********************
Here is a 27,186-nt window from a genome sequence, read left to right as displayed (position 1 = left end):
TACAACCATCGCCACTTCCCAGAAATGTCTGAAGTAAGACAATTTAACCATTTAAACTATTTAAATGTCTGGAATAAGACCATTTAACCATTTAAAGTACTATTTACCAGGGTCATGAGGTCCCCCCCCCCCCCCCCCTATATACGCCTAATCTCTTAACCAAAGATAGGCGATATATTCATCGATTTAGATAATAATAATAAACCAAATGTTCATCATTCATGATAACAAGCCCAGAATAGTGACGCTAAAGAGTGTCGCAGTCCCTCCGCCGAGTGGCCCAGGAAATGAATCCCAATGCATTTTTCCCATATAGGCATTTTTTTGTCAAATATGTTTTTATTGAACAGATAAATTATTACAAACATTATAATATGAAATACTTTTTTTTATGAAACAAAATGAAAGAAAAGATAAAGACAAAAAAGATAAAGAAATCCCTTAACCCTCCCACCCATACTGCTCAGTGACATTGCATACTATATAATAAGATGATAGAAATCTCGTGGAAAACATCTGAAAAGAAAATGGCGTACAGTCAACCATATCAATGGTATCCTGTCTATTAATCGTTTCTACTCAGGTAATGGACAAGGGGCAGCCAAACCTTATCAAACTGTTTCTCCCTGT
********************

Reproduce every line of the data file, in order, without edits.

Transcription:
Here is a 27,186-nt window from a genome sequence, read left to right as displayed (position 1 = left end):
TACAACCATCGCCACTTCCCAGAAATGTCTGAAGTAAGACAATTTAACCATTTAAACTATTTAAATGTCTGGAATAAGACCATTTAACCATTTAAAGTACTATTTACCAGGGTCATGAGGTCCCCCCCCCCCCCCCCCTATATACGCCTAATCTCTTAACCAAAGATAGGCGATATATTCATCGATTTAGATAATAATAATAAACCAAATGTTCATCATTCATGATAACAAGCCCAGAATAGTGACGCTAAAGAGTGTCGCAGTCCCTCCGCCGAGTGGCCCAGGAAATGAATCCCAATGCATTTTTCCCATATAGGCATTTTTTTGTCAAATATGTTTTTATTGAACAGATAAATTATTACAAACATTATAATATGAAATACTTTTTTTTATGAAACAAAATGAAAGAAAAGATAAAGACAAAAAAGATAAAGAAATCCCTTAACCCTCCCACCCATACTGCTCAGTGACATTGCATACTATATAATAAGATGATAGAAATCTCGTGGAAAACATCTGAAAAGAAAATGGCGTACAGTCAACCATATCAATGGTATCCTGTCTATTAATCGTTTCTACTCAGGTAATGGACAAGGGGCAGCCAAACCTTATCAAACTGTTTCTCCCTGT